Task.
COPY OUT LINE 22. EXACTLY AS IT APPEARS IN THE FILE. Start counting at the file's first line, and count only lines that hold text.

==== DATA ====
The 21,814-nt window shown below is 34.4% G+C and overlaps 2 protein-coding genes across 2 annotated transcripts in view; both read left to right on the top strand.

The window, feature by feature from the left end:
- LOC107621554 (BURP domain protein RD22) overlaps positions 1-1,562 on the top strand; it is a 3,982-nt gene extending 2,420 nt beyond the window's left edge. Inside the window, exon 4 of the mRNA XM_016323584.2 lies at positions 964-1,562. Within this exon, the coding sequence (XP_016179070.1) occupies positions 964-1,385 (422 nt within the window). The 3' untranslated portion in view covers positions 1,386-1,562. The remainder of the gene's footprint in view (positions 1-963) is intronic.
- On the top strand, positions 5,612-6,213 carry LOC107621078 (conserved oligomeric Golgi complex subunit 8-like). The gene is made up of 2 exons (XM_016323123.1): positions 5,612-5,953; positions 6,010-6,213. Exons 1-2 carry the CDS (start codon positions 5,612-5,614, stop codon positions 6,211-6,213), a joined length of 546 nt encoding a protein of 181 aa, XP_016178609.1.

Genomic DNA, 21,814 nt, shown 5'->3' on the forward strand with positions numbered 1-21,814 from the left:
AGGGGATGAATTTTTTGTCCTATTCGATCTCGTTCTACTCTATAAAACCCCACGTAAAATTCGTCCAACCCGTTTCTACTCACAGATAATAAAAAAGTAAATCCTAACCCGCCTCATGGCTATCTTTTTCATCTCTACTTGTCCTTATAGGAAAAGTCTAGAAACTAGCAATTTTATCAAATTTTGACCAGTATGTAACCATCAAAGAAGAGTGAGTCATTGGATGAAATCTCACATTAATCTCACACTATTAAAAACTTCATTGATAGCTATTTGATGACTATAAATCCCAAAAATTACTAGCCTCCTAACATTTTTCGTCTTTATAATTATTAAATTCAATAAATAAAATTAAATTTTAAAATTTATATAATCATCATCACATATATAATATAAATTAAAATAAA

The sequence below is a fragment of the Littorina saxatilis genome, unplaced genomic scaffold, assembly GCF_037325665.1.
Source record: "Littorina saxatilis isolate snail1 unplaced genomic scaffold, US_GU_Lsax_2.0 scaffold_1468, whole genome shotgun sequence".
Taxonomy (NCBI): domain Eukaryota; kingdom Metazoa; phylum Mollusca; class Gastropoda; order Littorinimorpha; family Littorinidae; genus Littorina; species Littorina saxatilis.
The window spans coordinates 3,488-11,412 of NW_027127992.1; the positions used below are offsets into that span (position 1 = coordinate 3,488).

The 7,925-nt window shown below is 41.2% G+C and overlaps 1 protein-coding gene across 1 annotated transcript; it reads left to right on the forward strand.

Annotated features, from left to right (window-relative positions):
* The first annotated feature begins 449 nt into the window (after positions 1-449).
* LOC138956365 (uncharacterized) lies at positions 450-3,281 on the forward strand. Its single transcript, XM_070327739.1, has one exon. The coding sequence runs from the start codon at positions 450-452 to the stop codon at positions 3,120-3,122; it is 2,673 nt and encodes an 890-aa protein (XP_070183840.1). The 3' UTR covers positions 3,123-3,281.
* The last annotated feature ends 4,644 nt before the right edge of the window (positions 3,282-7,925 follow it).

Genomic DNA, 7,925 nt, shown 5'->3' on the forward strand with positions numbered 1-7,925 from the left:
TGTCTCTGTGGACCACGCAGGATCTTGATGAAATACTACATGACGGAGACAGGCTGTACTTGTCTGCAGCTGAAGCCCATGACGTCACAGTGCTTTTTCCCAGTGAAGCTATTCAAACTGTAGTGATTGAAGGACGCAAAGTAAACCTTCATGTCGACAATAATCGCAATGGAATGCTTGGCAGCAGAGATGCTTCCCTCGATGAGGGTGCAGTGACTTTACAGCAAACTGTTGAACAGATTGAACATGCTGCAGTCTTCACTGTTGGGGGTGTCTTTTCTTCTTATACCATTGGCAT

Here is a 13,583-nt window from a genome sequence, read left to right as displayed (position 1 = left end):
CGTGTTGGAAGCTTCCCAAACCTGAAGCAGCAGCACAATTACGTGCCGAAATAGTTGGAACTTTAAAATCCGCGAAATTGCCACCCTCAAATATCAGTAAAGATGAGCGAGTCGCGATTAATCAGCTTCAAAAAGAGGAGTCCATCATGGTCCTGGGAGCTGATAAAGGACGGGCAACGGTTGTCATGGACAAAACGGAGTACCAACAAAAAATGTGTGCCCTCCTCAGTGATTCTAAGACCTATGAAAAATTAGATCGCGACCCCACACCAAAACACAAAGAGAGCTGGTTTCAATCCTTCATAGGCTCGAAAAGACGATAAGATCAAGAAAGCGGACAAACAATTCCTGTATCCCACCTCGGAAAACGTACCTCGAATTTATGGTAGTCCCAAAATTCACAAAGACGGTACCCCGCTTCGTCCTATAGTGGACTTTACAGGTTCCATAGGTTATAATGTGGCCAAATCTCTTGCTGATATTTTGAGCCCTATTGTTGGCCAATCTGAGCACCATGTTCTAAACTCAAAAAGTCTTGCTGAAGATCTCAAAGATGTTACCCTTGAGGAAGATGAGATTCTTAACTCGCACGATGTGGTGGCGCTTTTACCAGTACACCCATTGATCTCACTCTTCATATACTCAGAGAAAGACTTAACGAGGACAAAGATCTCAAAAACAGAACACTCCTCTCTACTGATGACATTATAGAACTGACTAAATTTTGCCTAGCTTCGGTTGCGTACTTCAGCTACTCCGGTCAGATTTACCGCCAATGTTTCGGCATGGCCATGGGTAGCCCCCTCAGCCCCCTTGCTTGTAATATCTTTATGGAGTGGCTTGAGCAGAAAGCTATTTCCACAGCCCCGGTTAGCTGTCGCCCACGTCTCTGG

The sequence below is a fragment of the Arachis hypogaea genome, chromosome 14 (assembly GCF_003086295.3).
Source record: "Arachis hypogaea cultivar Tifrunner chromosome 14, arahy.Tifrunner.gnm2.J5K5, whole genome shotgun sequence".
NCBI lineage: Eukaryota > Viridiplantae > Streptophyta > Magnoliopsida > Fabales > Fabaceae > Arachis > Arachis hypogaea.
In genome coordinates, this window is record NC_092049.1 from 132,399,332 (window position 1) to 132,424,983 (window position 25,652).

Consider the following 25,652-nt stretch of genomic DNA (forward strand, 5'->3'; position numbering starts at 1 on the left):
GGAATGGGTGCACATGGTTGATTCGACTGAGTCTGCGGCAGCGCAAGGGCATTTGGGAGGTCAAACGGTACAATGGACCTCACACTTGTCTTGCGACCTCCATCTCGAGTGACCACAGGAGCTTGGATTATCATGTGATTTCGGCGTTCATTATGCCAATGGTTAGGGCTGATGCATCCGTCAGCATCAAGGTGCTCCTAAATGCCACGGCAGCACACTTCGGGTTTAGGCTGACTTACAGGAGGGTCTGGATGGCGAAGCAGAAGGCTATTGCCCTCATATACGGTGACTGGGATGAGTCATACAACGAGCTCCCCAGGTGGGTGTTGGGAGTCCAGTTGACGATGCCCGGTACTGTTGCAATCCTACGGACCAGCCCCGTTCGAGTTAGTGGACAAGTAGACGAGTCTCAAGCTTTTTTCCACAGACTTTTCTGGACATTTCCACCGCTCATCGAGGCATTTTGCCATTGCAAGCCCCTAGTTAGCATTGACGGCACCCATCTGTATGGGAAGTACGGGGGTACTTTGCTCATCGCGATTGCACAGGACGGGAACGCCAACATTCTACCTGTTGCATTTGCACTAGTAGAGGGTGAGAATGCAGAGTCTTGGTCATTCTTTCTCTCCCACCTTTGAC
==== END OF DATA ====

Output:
NCBI lineage: Eukaryota > Viridiplantae > Streptophyta > Magnoliopsida > Fabales > Fabaceae > Arachis > Arachis hypogaea.